Exploring the Mystery of Easter

Crosses - three thepreachersword.com
Crosses – three

Biblical accounts of Easter events seem to me improbable, puzzling and at the same time fascinating. As a kid I dreaded Good Friday because it entailed attending church and listening to a preacher who spoke a language I didn’t understand. In my adult years I’ve wondered why an all-powerful God would send his son to planet earth to be ridiculed and harassed by Jewish religious leaders and nailed to a cross by Roman soldiers. Surely he could have devised a more comprehensible scheme. One that did not require the ignominious death of his son on a cross.

By the time Jesus was born in Bethlehem, the Jews had already endured the cruelty of the Assyrians, and then captivity in Babylon during the reign of King Nebuchadnezzar. Permitted to return to their homeland by Darius, the Medo-Persian monarch, they had still been in bondage. Then the Greeks imposed Hellenization, weakening their culture and religion. And now the Roman emperor, Caesar Augustus was exacting oppressive taxes that impoverished them.

The 6th century B.C. Jewish prophets, Isaiah and Micah, had written about a coming Messiah, but when Jesus arrived and said he was the son of God, Jewish religious leaders turned against him early in his public life. They had long anticipated a powerful political saviour who would arrive with pomp and ceremony and deliver them from the succession of foreign masters. This man Jesus had come into the world as an infant, the son of a lowly carpenter.

He didn’t meet their expectations. His message was a radical departure from the longstanding “eye for an eye and tooth for tooth” response to adversaries. Rather, in his oft quoted Sermon on the Mount, he urged the gathering crowd to “love your enemies, bless those who curse you, do good to those who hate you, and pray for those who spitefully use you and persecute you.”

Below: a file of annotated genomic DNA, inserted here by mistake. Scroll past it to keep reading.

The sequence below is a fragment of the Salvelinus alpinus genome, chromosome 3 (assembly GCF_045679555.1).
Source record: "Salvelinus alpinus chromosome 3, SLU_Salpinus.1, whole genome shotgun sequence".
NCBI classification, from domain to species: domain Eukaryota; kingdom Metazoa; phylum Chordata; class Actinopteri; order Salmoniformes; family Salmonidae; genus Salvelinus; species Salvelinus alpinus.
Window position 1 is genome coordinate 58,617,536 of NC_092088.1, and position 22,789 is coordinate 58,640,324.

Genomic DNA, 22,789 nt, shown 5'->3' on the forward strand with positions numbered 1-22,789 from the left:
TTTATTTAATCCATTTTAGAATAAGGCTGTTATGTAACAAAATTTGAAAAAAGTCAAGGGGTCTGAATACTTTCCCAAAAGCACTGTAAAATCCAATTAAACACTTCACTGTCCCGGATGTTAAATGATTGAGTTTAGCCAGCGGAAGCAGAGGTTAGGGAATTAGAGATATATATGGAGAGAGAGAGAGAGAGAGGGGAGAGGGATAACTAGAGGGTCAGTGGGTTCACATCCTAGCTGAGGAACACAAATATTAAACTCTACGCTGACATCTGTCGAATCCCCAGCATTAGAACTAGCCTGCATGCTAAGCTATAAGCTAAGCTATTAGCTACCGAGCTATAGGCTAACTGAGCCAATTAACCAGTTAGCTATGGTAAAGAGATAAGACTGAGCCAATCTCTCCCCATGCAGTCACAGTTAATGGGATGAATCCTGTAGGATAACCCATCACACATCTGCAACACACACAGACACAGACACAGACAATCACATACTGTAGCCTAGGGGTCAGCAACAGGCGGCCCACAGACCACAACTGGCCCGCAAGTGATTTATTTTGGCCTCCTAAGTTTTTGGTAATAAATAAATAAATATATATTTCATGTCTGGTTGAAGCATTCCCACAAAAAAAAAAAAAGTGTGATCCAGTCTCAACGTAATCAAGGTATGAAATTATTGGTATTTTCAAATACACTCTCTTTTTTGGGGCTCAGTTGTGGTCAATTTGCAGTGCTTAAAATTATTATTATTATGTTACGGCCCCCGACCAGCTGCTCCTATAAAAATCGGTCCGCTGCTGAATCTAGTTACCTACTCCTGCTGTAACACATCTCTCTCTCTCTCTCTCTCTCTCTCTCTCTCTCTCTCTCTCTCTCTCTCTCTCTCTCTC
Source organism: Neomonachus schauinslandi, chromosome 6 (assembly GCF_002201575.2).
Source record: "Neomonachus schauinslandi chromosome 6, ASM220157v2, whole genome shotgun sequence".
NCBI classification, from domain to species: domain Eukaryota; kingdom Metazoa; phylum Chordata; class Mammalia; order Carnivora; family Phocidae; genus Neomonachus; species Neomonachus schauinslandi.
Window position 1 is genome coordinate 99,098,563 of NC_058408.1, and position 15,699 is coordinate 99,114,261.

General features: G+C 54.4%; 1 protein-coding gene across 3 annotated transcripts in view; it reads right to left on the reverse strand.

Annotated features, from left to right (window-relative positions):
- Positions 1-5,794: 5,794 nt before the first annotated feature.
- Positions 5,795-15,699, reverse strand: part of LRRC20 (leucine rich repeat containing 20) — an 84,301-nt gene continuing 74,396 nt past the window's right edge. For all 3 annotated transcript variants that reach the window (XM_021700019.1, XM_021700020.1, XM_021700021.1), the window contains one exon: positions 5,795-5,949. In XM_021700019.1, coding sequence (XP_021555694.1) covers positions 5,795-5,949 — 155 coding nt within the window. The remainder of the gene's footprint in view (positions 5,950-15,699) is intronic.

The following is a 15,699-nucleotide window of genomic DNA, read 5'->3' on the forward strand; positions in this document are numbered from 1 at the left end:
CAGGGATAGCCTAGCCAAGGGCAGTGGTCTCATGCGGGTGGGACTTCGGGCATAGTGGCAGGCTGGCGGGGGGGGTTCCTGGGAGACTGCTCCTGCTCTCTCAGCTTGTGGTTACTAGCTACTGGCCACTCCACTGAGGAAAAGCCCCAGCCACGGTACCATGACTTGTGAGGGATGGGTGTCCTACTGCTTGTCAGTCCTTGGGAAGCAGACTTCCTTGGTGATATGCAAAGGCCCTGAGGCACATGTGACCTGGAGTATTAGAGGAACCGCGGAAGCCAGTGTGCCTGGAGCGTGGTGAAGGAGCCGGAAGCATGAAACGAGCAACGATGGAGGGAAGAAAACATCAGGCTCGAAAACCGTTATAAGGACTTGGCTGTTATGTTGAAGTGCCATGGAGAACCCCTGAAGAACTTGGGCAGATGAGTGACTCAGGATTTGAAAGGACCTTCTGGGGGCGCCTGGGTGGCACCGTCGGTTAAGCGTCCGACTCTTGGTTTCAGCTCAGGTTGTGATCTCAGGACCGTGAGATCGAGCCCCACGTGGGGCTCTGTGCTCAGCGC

His message included a warning against the hypocrisy of Jewish religious leaders, the Sadducees and Pharisees. “They like to walk around in flowing robes,” he said, “and love to be greeted in the market places and have the most important seats in the synagogues and at banquets. They devour widows’ houses and for a show make lengthy prayers.”

Accustomed to reverential respect, such sentiments did not endear him to the religious elites. They were rattled by the rebukes and Jesus’ unwillingness to observe their myriad rules. They were incensed at the numbers of people flocking to listen to him. Equally galling was his claim to be the son of God. His radical philosophy was undermining their exalted positions.

The crowds recognized that, unlike the chief priests and teachers of the law, Jesus wasn’t socially or politically ambitious. He wasn’t seeking position, wealth or power. He made no effort to charm his audience. He wanted to free the people from man made strictures. His unorthodox, unvarnished message emphasized love, forgiveness and hope.

In line with what had been written by ancient prophets, he spoke of his own impending death. Referring to himself he said “he will be handed over to the Gentiles. They will mock him, insult him, spit on him and flog him, and kill him.” Then he added, “and on the third day he will rise again.”

One event in particular awed the crowds and shocked the Sadducees and Pharisees. This was Jesus’ act of raising Lazarus from the dead. It was too much for the religious elites. Seeing their tight control over the people being eroded, they decided he must die.

Crucifixion was common in the Roman Empire and they demanded that the governor, Pontius Pilate, order this fate for Jesus. After questioning him, Pilate said, “I find no reason for this man to die.” The Jewish leaders incited the onlookers to demand Jesus’ death and Pilate, fearing a disturbance, relented. He instructed a centurion and his troop to nail him to a cross on a hill outside the town. The cross was placed between 2 criminals, also on crosses. One mocked him, the other asked to be remembered. Jesus said, “today you will be with me in paradise.”

Easter Lily watermark.org
Easter Lily

This plan for the redemption of humankind is so unusual and perplexing, many cannot embrace it. Even so, millions around the globe will celebrate Easter this weekend.
Although still not fully comprehending, I will be one of them.

One thought on “Exploring the Mystery of Easter”

  1. This sounds remarkably familiar. “Then the Greeks imposed Hellenization, weakening their culture and religion. “Could it be said that the colonizers imposed a foreign religion and culture to weaken the culture and religion of the first nations,” I wonder!!!


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